The third anthology in the Black Tide Rising universe. As with the previous two, there’s good and there’s bland. Fun if you’re a fan of the universe.
In the immediate sequel to Outland, our heroes continue to deal with the aftermath of the Yellowstone eruption, and the challenges of setting up a colony in the alternate timeline of Outland. Given that the majority of the existing inhabitants of “Rivendell”, as the refuge has been named, are of university age, a sudden influx of older refugees creates significant tension. The older generation feels that they should take over what they see as an amateur operation run by youths. Additional subplots include a sociopathic killer, and research to find other potential timelines that might offer escape hatches or resources.
While the second installment is still entertaining, it doesn’t have nearly the same punch as the first book. Mr. Taylor skillfully weaves the plot, but some of the elements seem tacked on as filler. It lacks a definite direction, and seems more like an extended coda for the first book.
Two researchers invent a time machine with somewhat limited scope. It can only go back to a time after the device was invented. Their experiments soon run into unexpected consequences.
A cleverly crafted short story.
University engineering students Mike and Bill are approached by physics students who need their expertise to continue experimenting with quantum tunneling and parallel universes. The experiments turn out to be more successful than expected, opening up a big can of worms. They can now open portals to alternate timelines, with different conditions, for example, one where dinosaurs did not go extinct, and one, which they name “Outland”, where mammals are prevalent but humans seem absent. A pastoral paradise of sorts. Meanwhile, Erin, a geology student, and Mike’s girlfriend, is caught up in unprecedented events at the Yellowstone caldera, which seems poised to erupt, potentially causing widespread destruction. Due to university politics, the quantum tunneling team decide to clandestinely move their research off-campus, while disassociating themselves with the university funding stream. What started as an academic project becomes a get-rich stream, and then rather unexpectedly morphs into an escape hatch for refugees.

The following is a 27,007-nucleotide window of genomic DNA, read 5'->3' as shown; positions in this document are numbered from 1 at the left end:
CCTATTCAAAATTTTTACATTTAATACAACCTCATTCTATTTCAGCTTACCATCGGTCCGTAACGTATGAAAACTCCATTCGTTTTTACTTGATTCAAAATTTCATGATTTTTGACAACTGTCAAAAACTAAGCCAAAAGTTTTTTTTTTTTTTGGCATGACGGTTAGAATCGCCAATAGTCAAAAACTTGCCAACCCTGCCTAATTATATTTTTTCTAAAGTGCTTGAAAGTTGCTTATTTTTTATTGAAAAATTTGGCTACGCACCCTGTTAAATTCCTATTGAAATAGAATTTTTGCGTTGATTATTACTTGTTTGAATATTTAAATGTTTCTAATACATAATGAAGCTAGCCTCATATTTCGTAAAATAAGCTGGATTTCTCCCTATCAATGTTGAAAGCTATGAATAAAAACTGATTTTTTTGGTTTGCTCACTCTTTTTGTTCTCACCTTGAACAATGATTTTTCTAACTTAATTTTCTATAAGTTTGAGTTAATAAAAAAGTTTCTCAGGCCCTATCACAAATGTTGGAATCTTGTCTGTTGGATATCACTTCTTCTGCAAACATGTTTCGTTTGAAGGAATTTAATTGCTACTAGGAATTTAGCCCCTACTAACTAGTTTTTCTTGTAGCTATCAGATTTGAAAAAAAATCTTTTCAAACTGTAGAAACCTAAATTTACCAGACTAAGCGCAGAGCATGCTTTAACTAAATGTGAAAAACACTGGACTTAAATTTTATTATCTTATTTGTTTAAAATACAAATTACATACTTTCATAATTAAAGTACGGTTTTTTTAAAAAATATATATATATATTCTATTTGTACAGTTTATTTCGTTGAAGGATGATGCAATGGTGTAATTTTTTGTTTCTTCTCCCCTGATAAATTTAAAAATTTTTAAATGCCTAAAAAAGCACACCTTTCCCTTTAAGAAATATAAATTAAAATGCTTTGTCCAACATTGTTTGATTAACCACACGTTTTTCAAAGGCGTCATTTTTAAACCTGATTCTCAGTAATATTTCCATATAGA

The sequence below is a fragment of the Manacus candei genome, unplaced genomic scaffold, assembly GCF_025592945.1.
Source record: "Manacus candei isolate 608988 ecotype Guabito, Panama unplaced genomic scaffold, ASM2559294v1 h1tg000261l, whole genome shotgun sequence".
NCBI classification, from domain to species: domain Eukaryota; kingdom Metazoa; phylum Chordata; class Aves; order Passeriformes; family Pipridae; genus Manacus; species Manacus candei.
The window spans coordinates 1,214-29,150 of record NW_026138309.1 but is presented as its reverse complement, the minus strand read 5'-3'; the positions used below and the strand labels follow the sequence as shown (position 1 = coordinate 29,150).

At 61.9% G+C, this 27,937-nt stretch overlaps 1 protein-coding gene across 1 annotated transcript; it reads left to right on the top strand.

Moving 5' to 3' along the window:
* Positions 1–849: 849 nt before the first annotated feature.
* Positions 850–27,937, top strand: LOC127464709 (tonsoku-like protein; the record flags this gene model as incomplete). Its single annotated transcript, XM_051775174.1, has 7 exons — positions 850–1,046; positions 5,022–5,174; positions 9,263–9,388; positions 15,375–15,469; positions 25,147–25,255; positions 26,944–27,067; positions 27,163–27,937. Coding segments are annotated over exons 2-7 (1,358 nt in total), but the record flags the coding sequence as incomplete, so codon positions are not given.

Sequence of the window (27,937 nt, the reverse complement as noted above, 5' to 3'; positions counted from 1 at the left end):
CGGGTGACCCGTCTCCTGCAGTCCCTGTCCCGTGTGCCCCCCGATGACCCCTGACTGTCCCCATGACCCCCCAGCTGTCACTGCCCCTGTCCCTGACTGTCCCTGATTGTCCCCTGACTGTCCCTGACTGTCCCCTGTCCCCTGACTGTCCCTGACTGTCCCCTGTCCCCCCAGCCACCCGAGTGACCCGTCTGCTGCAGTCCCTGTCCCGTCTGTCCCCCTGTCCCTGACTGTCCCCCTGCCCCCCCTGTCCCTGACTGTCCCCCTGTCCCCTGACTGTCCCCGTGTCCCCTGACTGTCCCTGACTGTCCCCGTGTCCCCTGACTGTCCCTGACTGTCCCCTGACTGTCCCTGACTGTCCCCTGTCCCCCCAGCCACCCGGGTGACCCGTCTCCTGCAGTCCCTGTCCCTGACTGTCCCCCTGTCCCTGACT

The concept and usage of the portals is very well realised, with a slew of interesting applications that have to be improvised as conditions “Earthside” change dramatically. The adventure story parallels to Stargate SG-1 are obvious, and references by the characters themselves. While the protagonists are likable and it is easy to root for them, they are not very three-dimensional. On a side note, this is very much the young white American apocalypse, even if one of the main characters is Indian. I suppose it can be explained away since the setting is a university in Nebraska. That criticism aside, I found this to be a real page-turner just like his other books, with Mr. Taylor’s fast-paced plotting and the constant witty snark highly entertaining.